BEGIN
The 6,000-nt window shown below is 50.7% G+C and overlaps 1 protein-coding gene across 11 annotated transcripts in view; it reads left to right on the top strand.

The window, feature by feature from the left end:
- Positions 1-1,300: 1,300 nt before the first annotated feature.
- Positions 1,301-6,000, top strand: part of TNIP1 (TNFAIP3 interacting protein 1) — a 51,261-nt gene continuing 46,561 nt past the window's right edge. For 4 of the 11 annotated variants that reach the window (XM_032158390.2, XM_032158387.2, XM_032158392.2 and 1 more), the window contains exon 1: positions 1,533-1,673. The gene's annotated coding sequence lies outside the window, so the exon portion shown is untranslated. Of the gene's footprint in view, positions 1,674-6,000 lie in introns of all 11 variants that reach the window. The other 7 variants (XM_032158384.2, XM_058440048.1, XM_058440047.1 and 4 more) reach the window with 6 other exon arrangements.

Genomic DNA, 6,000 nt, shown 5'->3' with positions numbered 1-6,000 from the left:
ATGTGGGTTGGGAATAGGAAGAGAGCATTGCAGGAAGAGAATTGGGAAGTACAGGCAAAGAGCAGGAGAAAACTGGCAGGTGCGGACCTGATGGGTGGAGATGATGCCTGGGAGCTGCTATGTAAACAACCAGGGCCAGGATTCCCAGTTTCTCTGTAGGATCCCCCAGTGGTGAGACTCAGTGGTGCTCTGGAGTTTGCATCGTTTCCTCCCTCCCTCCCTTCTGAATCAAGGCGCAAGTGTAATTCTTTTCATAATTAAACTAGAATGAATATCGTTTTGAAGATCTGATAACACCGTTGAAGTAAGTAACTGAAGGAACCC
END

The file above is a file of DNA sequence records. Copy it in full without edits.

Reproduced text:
The 6,000-nt window shown below is 50.7% G+C and overlaps 1 protein-coding gene across 11 annotated transcripts in view; it reads left to right on the top strand.

The window, feature by feature from the left end:
- Positions 1-1,300: 1,300 nt before the first annotated feature.
- Positions 1,301-6,000, top strand: part of TNIP1 (TNFAIP3 interacting protein 1) — a 51,261-nt gene continuing 46,561 nt past the window's right edge. For 4 of the 11 annotated variants that reach the window (XM_032158390.2, XM_032158387.2, XM_032158392.2 and 1 more), the window contains exon 1: positions 1,533-1,673. The gene's annotated coding sequence lies outside the window, so the exon portion shown is untranslated. Of the gene's footprint in view, positions 1,674-6,000 lie in introns of all 11 variants that reach the window. The other 7 variants (XM_032158384.2, XM_058440048.1, XM_058440047.1 and 4 more) reach the window with 6 other exon arrangements.

Genomic DNA, 6,000 nt, shown 5'->3' with positions numbered 1-6,000 from the left:
ATGTGGGTTGGGAATAGGAAGAGAGCATTGCAGGAAGAGAATTGGGAAGTACAGGCAAAGAGCAGGAGAAAACTGGCAGGTGCGGACCTGATGGGTGGAGATGATGCCTGGGAGCTGCTATGTAAACAACCAGGGCCAGGATTCCCAGTTTCTCTGTAGGATCCCCCAGTGGTGAGACTCAGTGGTGCTCTGGAGTTTGCATCGTTTCCTCCCTCCCTCCCTTCTGAATCAAGGCGCAAGTGTAATTCTTTTCATAATTAAACTAGAATGAATATCGTTTTGAAGATCTGATAACACCGTTGAAGTAAGTAACTGAAGGAACCC